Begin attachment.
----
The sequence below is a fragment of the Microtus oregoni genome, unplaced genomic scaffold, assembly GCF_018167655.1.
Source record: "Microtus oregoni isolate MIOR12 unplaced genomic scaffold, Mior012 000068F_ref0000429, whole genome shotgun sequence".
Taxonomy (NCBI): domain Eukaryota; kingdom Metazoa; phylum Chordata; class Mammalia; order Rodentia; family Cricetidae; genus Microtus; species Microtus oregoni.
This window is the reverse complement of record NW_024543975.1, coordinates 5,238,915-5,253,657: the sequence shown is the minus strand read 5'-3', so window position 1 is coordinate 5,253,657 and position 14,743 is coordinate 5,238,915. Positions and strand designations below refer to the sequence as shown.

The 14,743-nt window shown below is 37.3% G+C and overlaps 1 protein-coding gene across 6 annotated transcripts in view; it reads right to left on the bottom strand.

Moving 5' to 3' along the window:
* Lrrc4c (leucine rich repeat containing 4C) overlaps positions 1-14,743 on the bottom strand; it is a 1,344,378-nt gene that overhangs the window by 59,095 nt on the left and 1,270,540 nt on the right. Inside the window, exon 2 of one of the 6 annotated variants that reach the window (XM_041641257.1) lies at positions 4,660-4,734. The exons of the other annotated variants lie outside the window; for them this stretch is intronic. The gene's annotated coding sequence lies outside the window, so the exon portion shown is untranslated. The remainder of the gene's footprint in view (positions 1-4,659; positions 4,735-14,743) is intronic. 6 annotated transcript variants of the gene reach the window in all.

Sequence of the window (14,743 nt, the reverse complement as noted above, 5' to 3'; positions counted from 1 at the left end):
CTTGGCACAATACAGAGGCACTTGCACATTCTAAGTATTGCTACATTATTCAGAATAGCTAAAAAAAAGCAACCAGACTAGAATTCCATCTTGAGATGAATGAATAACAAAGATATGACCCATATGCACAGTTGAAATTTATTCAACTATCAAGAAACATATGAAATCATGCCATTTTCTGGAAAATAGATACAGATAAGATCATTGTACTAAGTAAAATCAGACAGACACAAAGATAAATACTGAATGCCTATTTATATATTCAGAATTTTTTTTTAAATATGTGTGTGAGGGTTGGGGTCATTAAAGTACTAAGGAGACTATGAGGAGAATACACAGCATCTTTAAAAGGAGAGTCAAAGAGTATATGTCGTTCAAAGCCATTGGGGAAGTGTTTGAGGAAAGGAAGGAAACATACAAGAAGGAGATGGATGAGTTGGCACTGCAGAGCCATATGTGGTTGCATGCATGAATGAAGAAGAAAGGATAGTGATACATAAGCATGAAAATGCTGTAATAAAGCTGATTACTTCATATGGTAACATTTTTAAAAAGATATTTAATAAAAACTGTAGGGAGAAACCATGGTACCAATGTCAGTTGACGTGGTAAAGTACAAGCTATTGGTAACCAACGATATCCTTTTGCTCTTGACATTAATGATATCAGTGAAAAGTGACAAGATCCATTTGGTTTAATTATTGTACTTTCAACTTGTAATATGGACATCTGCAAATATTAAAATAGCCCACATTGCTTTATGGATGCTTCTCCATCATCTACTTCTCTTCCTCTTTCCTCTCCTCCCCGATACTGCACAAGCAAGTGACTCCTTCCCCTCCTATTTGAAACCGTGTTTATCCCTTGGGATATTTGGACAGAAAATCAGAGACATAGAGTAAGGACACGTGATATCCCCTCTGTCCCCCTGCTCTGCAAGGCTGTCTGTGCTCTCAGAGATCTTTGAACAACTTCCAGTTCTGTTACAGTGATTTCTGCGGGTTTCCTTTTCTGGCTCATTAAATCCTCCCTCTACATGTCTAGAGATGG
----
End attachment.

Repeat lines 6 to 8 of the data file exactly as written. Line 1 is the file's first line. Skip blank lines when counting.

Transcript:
Moving 5' to 3' along the window:
* Lrrc4c (leucine rich repeat containing 4C) overlaps positions 1-14,743 on the bottom strand; it is a 1,344,378-nt gene that overhangs the window by 59,095 nt on the left and 1,270,540 nt on the right. Inside the window, exon 2 of one of the 6 annotated variants that reach the window (XM_041641257.1) lies at positions 4,660-4,734. The exons of the other annotated variants lie outside the window; for them this stretch is intronic. The gene's annotated coding sequence lies outside the window, so the exon portion shown is untranslated. The remainder of the gene's footprint in view (positions 1-4,659; positions 4,735-14,743) is intronic. 6 annotated transcript variants of the gene reach the window in all.

Sequence of the window (14,743 nt, the reverse complement as noted above, 5' to 3'; positions counted from 1 at the left end):